When I look in the mirror at myself I see myself very differently. there is not internal struggle anymore. Men are nice looking to me, but not in any sexual way. And women are becoming increasingly attractive to me. I feel secure, etc.
While I have tried to 'cure' myself for the majority of my adult life, it was always a case of will (or rather wont) power, where I eventually was overcome with desire and went into hunt mode.
It took me a long time to realize, and now only perhaps in retrospect do I see it, that the notion of being strong enough to fend off overwhelming desires for homosexual contact is a fraud, something whereby we have decieved ourselves.
It is as a man trying to hold up a 55 gallon barrel while someone is pouring water in it. No matter how strong the man makes himself, eventually the increasing weight of the barrel will crush him.
i learned how to let the water out of the barrel. I have fixed or had fixed that part of me whereby the symptomatic behavior of homosexuality was empowered. And once the cause was cured (things from my early childhood that formed certain false notions about myself) the desires for gay sex faded away.
What a wonderful feeling of freedom. I am no longer tempted because the temptation was empowered by weaknesses in an area not easly construed as part of being gay.
I still love my gay friends and I see and talk with them regularly. And they know that I have changed. But its not a case of avoiding temptations, which are truely not there, so I see my ex lovers as their closest friend, someone who loves them, and I encourage them to think of how they truely feel about themselves.
I am cured, as it were. And I owe it to the Lord, the Church, the LDS social services, and the experiences of my life that have blessed me with the tools necessary to overcome.
Perhaps you can also share on this page of yours that there are those of us who do overcome, and after years of acting out on our same sex attraction.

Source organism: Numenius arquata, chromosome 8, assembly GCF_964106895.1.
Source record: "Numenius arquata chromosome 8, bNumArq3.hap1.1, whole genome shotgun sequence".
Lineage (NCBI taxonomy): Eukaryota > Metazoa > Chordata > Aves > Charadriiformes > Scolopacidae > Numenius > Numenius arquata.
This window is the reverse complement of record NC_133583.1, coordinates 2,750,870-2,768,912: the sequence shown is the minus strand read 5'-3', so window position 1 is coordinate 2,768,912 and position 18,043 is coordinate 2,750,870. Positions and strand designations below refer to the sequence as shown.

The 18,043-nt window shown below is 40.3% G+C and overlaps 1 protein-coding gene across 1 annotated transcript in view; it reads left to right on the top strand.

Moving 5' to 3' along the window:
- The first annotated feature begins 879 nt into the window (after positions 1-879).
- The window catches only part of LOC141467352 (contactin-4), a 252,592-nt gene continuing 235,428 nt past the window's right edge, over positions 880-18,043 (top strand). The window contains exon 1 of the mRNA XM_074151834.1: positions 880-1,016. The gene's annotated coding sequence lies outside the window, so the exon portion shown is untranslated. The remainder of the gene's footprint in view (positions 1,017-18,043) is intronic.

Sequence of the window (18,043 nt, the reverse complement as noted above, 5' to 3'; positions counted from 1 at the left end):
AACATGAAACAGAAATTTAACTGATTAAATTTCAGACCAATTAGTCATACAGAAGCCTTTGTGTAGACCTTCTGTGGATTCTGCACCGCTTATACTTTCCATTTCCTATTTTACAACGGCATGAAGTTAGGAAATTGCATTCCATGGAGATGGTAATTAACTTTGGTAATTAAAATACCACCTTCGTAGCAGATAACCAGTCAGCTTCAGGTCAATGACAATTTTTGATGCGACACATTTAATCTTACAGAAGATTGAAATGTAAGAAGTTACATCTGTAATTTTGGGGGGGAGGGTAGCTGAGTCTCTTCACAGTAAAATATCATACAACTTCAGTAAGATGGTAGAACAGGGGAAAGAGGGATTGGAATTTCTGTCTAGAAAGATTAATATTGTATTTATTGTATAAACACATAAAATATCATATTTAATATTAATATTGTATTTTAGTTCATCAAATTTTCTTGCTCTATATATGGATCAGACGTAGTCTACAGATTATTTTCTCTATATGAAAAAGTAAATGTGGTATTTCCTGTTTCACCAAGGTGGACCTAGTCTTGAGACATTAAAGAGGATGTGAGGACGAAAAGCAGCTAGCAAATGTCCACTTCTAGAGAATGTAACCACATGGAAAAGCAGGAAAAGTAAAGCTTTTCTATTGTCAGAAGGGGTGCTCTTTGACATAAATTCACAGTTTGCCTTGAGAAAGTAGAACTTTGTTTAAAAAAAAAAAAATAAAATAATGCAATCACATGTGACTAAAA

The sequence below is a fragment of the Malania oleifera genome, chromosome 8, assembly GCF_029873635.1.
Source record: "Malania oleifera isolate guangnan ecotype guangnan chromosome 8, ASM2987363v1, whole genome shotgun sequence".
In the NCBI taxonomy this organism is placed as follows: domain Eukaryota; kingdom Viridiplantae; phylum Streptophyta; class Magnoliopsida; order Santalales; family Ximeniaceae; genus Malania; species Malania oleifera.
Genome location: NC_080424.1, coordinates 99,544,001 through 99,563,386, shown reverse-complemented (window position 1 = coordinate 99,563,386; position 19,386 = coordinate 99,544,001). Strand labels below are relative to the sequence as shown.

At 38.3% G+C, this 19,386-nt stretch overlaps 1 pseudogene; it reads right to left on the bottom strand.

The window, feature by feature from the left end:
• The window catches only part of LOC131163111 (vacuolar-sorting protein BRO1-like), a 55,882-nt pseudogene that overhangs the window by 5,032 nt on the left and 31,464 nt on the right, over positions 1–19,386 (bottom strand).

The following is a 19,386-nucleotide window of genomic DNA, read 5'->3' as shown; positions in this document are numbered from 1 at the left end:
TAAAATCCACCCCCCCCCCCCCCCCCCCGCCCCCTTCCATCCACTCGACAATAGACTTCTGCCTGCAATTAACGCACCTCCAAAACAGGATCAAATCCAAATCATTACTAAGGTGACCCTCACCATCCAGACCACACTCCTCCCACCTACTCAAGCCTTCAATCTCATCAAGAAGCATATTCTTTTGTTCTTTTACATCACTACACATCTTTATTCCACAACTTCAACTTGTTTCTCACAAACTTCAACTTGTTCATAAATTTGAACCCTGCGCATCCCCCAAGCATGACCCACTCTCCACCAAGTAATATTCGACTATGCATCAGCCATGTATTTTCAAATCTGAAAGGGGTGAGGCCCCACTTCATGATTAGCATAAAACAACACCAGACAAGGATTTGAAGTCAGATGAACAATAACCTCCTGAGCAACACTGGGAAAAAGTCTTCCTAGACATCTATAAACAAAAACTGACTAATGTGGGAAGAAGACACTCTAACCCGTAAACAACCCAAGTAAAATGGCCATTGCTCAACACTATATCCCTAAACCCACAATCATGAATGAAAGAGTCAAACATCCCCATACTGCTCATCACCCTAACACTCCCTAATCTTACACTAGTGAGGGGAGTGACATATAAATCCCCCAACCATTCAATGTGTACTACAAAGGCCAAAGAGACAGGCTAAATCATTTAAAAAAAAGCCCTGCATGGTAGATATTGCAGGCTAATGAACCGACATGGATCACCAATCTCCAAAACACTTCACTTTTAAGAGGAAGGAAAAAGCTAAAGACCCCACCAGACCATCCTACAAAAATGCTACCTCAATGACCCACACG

The book I read was 'resolving homosexual problems' by the Century Press.. Its about 16 bucks and available via amazon.com ..
Do you think that it is possible for every gay person to be 'cured' or do you realize that there is a spectrum of people out there? What do you think of those who are born neither male or female?
I'm technically a Mormon but I usually attend UU services.
No, I haven't read your entire website, or even your feedback site - sorry. I was just browsing through - I find it interesting (sometimes entertaining, sometimes sad, sometimes just plain dumb) the things people write about Mormons. What can I say, I'm a Mormon. It's a good life. You say you've read the Book of Mormon many times? That's amazing. Especially if you don't believe it's true. I mean here's you, reading the Book of Mormon, and you don't believe a word of it, and then I, on the other hand, who have been taught that spiritual insight will come by consistant reading of the Book of Mormon, have had a difficult time reading through it even once! Amazing. This isn't a joke either. I really admire you for that. You think I'm being sarcastic, don't you. Or that I'm setting you up for something? I'm not, honest! I was just wondering, why did you read the Book of Mormon the first time you read it?
The first time I read it because my parents pretty much forced me to. The second time was in early morning seminary and I thoroughly enjoyed it. I become a true believer. I read it again while in high school too. Most of the other times I read it were on my mission or at BYU. I read it at least a half dozen times on my mission alone--once in Japanese even.
I've only read it once critically though. That's all it took. ;) If you like the church I suggest you don't bother to read the Book of Mormon like you would any other book. Simple faith will keep you in the church much longer than an attempt to 'prove' your faith will. Some try to do so (like the folks at FARMS) but they end up spending the rest of their lives performing all sorts of mental gymnastics.
I highly recommend both of those books. The problem is that if I give all the good books a thumbs up then the thumbs up rating gets a bit diluted. ;)
I agree with your comments about Jerald and Sandra Tanner's publications. They have some good information to offer but too often their views are too colored by their conservative Christian dogmatism and anti Mormon sentiments. One has to sift through their information beyond the emotionalism to get to the points of value. As you say they really should take a good look at Christianity like they do at Mormonism.